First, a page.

The “Warnings and Precautions,” “Adverse Reactions,” and “Dose Modifications” sections of gemcitabine’s prescribing information have been updated to include information on the risk for posterior reversible encephalopathy syndrome (PRES). PRES has been reported with single-agent gemcitabine, as well as in combination with other chemotherapy agents. If PRES develops during therapy with gemcitabine, it is recommended to permanently discontinue the agent.
http://www.fda.gov/ Safety/MedWatch/ SafetyInformation/ucm356107.htm

Denosumab (Xgeva) Hypocalcemia with Renal Dysfunction
The prescribing information for denosumab (Xgeva) has been revised to update information on the risk for hypocalcemia in the “Warnings and Precautions” and “Use in Specific Populations” sections. There is an increased risk for the development of hypocalcemia in patients with renal dysfunction, most commonly in patients with severe impairment—defined as those with a creatinine clearance less than 30 mL/min and/or those on dialysis—and with inadequate or no calcium supplementation. Calcium levels should be monitored and supplemented with calcium and vitamin D as needed.
http://www.fda.gov/safety/medwatch/safetyinformation/ucm343116. htm

Denosumab (Prolia) Musculoskeletal Pain
The “Warnings and Precautions” section of the prescribinginformation for denosumab (Prolia) has been revised to include postmarketing reports of severe and possibly incapacitating bone, joint, and muscle pain. Severe symptoms may warrant therapy discontinuation. http://www.fda.gov/safety/medwatch/safetyinformation/safety-relateddruglabelingchanges/ucm307218.htm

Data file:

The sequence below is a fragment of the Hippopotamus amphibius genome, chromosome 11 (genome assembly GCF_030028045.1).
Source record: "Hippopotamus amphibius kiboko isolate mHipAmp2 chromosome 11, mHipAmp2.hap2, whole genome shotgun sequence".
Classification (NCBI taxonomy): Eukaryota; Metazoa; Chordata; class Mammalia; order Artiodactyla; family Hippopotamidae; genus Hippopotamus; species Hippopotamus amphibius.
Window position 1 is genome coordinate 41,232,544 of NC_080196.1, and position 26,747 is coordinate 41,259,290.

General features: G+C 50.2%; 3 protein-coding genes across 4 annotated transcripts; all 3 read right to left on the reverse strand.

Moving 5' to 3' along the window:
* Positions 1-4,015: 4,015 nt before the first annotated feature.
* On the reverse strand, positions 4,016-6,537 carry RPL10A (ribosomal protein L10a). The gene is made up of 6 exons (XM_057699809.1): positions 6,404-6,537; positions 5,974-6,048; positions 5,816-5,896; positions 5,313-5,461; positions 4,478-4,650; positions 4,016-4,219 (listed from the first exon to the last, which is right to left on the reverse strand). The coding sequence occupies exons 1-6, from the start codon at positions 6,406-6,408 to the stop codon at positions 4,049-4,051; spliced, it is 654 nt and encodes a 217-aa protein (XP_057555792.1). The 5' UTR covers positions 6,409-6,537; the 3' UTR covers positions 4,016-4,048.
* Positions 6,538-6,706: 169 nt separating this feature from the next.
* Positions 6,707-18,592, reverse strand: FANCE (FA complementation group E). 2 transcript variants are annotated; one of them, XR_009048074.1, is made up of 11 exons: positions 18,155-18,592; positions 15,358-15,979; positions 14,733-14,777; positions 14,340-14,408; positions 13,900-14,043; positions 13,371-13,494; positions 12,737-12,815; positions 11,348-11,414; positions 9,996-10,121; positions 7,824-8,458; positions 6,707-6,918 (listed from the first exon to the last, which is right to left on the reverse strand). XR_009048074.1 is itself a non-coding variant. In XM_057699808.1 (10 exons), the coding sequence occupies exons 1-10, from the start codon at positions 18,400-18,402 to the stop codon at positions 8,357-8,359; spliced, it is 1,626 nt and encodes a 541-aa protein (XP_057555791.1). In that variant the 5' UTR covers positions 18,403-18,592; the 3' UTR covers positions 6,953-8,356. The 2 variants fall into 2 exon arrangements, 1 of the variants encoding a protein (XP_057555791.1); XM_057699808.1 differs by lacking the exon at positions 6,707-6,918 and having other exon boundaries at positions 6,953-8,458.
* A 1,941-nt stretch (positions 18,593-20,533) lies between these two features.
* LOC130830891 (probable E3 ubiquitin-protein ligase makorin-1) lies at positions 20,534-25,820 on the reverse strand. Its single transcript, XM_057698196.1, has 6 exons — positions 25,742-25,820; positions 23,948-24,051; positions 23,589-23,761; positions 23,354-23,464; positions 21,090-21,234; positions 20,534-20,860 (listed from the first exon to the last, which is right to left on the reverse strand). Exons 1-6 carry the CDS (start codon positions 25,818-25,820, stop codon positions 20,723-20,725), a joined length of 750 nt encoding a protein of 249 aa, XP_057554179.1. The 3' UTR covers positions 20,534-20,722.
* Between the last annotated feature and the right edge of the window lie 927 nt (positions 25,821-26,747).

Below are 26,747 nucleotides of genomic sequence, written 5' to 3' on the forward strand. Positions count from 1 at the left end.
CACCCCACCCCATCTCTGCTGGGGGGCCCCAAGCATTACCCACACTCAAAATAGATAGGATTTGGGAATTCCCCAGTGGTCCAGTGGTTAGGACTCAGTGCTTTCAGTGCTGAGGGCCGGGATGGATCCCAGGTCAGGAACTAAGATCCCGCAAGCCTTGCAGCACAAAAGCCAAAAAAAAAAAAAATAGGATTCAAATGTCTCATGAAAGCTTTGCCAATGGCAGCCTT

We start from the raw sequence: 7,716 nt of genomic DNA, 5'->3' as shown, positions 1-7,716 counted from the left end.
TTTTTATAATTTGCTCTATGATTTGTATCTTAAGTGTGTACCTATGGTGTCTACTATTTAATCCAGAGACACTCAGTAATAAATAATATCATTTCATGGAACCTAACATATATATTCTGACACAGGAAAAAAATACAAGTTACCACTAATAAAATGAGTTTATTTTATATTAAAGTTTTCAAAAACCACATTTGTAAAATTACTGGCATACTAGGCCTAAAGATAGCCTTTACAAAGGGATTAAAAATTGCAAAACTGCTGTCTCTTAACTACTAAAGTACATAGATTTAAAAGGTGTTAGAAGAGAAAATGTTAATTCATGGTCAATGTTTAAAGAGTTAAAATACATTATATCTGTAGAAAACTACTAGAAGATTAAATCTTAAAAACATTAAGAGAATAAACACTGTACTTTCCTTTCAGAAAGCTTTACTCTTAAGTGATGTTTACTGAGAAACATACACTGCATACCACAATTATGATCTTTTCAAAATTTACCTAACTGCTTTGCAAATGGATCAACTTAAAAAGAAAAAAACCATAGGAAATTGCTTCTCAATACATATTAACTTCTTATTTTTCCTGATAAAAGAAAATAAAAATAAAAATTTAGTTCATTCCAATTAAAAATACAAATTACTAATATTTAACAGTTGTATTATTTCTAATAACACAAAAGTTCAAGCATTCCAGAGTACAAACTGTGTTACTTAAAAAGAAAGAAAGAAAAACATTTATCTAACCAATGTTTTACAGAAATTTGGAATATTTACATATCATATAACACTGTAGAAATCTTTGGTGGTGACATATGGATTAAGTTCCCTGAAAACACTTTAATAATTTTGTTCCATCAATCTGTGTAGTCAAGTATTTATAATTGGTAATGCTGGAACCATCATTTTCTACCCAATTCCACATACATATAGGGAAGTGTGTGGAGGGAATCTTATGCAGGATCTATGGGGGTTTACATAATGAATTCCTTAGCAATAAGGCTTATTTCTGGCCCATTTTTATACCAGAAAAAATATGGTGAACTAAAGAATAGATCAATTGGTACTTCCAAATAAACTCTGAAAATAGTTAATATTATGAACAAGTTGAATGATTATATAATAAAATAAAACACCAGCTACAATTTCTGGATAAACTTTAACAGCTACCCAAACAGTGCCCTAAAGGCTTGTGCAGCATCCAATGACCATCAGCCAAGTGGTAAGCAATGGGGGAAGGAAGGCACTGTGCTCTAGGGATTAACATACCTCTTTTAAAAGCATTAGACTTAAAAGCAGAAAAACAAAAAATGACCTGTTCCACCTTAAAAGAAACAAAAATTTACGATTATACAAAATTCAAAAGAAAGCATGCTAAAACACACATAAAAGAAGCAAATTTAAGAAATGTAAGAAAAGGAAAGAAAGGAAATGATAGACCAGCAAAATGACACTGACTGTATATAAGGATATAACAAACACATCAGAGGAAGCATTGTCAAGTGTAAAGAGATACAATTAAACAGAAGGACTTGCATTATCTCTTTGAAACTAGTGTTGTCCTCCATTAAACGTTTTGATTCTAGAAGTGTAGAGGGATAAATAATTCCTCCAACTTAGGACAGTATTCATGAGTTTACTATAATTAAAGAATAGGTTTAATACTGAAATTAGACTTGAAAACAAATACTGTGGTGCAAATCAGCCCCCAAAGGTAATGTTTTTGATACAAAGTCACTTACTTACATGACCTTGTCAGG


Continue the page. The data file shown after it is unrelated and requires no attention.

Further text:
Eculizumab (Soliris) Recall
Alexion Pharmaceuticals, Inc., has issued a voluntary recall of certain lots of eculizumab distributed in the United States. This was due to the use of a process component during vial filling that resulted in the presence of visible particles. The company has identified the problem and is implementing a process change. There have been no safety risks identified in patients who have received eculizumab. There are no anticipated interruptions in patient supply.
http://www.fda.gov/safety/recalls/ucm399527.htm

Sunitinib (Sutent) Proteinuria and Dermatologic Toxicities
Proteinuria and dermatologic toxicities, including Stevens-Johnson syndrome, erythema multiforme, toxic epidermal necrolysis,and necrotizing fasciitis, have been added to the “Warnings and Precautions and Medication Guide” of sunitinib’s package insert.